And the third aspect. Every liturgical celebration always concludes with the mission. What we live and celebrate leads us to go out towards others, to encounter the world that surrounds us, to encounter the joys and the needs of many who perhaps live without knowing the gift of God. The genuine liturgical life, especially the Eucharist, always impels us to charity, which is above all openness and attention to others. This attitude always begins and is founded in prayer, especially liturgical prayer. And this dimension also opens us up to dialogue, to encounter, to the ecumenical spirit, to acceptance.

I have briefly dwelt on these three fundamental aspects. I emphasize again that the liturgical life, and the study of it, must lead to greater ecclesial unity, not division. When liturgical life becomes something of a banner of division, there is the odour of the devil, the deceiver, in there. It is not possible to worship God and at the same time turn liturgy into a battlefield for issues that are not essential, or indeed for outdated questions and to take sides, starting from the liturgy, on ideologies that divide the Church. The Gospel and the Tradition of the Church demand that we are steadfastly united on the essential matters, and in sharing legitimate differences in the harmony of the Spirit. Therefore, the Council wished to prepare abundantly the table of the Word of God and the Eucharist, to make possible the presence of God in the midst of his People. Thus, the Church, through liturgical prayer, prolongs the work of Christ in the midst of the men and women of every age, and also in the midst of creation, dispensing the grace of his sacramental presence. The liturgy must be studied while remaining faithful to this mystery of the Church.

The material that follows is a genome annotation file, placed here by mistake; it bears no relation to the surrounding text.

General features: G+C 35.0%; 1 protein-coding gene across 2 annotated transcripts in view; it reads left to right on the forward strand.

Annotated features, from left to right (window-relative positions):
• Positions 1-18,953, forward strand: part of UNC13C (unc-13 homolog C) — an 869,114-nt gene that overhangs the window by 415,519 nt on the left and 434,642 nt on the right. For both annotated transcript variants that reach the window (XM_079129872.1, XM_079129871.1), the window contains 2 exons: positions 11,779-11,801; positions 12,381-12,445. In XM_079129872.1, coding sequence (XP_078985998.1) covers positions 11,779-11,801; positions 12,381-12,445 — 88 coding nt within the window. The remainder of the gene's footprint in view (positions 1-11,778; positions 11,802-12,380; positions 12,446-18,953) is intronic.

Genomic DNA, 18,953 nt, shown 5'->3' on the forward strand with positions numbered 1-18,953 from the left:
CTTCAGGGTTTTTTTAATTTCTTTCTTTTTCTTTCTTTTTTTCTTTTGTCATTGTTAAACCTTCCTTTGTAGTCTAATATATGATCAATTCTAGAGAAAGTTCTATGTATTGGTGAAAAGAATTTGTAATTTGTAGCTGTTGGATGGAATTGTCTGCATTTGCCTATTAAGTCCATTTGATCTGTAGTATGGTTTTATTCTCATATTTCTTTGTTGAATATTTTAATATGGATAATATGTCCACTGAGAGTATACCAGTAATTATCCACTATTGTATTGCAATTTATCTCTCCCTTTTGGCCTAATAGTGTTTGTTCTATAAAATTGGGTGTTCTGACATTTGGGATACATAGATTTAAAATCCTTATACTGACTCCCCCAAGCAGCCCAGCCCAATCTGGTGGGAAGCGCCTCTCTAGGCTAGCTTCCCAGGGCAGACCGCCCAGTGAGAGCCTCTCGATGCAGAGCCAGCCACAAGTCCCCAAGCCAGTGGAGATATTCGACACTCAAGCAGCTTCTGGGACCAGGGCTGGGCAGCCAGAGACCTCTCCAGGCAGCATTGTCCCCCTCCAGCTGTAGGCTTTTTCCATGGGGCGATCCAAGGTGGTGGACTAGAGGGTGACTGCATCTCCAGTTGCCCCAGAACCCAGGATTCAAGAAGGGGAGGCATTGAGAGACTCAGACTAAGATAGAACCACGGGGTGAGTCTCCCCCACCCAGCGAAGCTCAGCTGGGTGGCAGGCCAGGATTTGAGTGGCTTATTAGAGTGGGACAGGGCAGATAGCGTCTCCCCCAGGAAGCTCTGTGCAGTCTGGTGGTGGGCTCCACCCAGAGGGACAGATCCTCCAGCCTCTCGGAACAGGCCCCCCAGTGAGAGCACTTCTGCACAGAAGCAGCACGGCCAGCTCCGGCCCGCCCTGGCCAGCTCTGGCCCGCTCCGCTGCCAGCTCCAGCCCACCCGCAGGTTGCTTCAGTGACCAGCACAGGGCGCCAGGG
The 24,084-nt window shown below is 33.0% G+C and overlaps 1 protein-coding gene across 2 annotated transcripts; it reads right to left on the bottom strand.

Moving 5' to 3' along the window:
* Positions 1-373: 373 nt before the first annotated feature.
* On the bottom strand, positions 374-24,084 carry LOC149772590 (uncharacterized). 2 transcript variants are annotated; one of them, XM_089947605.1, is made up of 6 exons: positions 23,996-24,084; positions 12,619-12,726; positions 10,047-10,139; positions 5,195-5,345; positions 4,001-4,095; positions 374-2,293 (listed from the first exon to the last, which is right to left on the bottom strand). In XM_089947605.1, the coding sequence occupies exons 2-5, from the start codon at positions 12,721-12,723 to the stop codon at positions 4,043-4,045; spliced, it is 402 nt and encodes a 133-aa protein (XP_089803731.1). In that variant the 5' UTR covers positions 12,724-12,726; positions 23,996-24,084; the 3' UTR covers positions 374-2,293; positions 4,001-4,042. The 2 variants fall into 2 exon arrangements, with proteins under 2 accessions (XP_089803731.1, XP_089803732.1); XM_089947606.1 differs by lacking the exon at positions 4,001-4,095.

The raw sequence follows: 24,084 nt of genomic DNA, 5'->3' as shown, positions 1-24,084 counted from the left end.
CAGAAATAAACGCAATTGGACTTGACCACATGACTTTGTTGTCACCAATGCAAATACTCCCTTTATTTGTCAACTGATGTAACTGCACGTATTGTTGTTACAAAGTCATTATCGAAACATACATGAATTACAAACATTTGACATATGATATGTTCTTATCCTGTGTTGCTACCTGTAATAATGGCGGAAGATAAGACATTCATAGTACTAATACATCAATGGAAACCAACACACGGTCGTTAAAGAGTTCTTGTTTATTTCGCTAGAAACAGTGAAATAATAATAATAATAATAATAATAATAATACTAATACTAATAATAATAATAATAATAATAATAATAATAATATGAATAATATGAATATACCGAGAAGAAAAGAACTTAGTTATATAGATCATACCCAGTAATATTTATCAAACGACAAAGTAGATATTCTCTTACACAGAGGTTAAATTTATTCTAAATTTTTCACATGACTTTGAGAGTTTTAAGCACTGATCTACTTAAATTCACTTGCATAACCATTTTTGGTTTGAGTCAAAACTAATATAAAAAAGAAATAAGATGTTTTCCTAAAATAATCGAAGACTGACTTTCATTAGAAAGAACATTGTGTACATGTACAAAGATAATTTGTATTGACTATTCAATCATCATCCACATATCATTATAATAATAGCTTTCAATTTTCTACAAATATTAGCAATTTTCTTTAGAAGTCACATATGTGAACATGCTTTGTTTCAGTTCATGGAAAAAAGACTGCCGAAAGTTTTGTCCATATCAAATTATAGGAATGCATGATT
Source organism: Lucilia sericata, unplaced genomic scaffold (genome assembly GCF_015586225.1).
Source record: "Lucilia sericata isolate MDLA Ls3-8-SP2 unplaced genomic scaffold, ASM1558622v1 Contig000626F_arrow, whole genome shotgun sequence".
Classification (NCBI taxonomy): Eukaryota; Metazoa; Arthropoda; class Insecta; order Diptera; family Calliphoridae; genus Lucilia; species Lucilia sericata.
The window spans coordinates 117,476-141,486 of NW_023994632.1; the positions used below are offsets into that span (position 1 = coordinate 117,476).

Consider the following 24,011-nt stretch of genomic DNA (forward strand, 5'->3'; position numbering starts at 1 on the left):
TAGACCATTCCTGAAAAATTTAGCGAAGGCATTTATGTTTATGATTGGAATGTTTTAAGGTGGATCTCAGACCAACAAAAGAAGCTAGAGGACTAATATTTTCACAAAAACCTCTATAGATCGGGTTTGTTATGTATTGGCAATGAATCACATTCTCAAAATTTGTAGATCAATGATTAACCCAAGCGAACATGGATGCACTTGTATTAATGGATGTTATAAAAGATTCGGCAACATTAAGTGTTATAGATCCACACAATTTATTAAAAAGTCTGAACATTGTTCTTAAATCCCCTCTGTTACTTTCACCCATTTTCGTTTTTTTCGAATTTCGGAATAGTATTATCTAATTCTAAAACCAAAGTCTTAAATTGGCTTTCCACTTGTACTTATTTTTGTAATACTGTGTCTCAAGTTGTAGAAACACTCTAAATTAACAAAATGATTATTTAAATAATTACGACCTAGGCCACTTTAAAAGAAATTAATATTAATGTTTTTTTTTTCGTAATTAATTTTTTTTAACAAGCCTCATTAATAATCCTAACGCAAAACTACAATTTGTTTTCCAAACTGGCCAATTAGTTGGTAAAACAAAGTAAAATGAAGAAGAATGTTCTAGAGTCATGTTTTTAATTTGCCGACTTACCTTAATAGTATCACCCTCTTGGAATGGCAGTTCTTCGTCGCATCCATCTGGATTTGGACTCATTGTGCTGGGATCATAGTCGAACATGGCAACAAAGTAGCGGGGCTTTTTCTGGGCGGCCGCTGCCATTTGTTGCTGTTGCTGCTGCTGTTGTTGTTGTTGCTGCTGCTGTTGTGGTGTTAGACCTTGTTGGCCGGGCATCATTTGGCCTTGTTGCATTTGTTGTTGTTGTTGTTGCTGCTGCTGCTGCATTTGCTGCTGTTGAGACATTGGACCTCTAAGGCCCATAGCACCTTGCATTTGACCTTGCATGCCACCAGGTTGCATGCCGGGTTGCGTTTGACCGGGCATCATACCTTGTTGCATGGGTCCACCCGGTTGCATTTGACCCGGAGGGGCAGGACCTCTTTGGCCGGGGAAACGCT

It is true that every reform creates resistance. I remember, when I was a boy, when Pius XII began with the first liturgical reform, the first one: you can drink water before communion, fasting for an hour... “But that’s against the sanctity of the Eucharist!”, they rent their garments in despair. Then, the Vespers Mass: “But, how come, Mass is in the morning!”. Then, the reform of the Easter Triduum: “But how is it possible, on Saturday the Lord must rise, now they postpone it to Sunday, to Saturday evening, on Sunday they don’t ring the bells... And where do the twelve prophecies go?”. All these things scandalized closed minds. It also happens today. Indeed, these closed mindsets use liturgical matters to defend their own point of view. Using the liturgy: this is the drama we are experiencing in ecclesial groups that are distancing themselves from the Church, questioning the Council, the authority of the bishops... in order to preserve tradition. And the liturgy is used for this.

The challenges of our world and of the present moment are very strong. The Church today, as always, needs to live the liturgy. The Council Fathers did a great job to ensure that this was the case. We must continue this task of being formed by the liturgy. The Blessed Virgin Mary, together with the Apostles prayed, broke the Bread and lived charity with everyone. Through their intercession, may the liturgy of the Church make present, today and always, this model of Christian life.

I thank you for the service you render to the Church and I encourage you to continue in the joy of the Spirit. I bless you with all my heart. And I ask you, please, to pray for me. Thank you.



Bulletin of the Holy See Press Office, 7 May 2022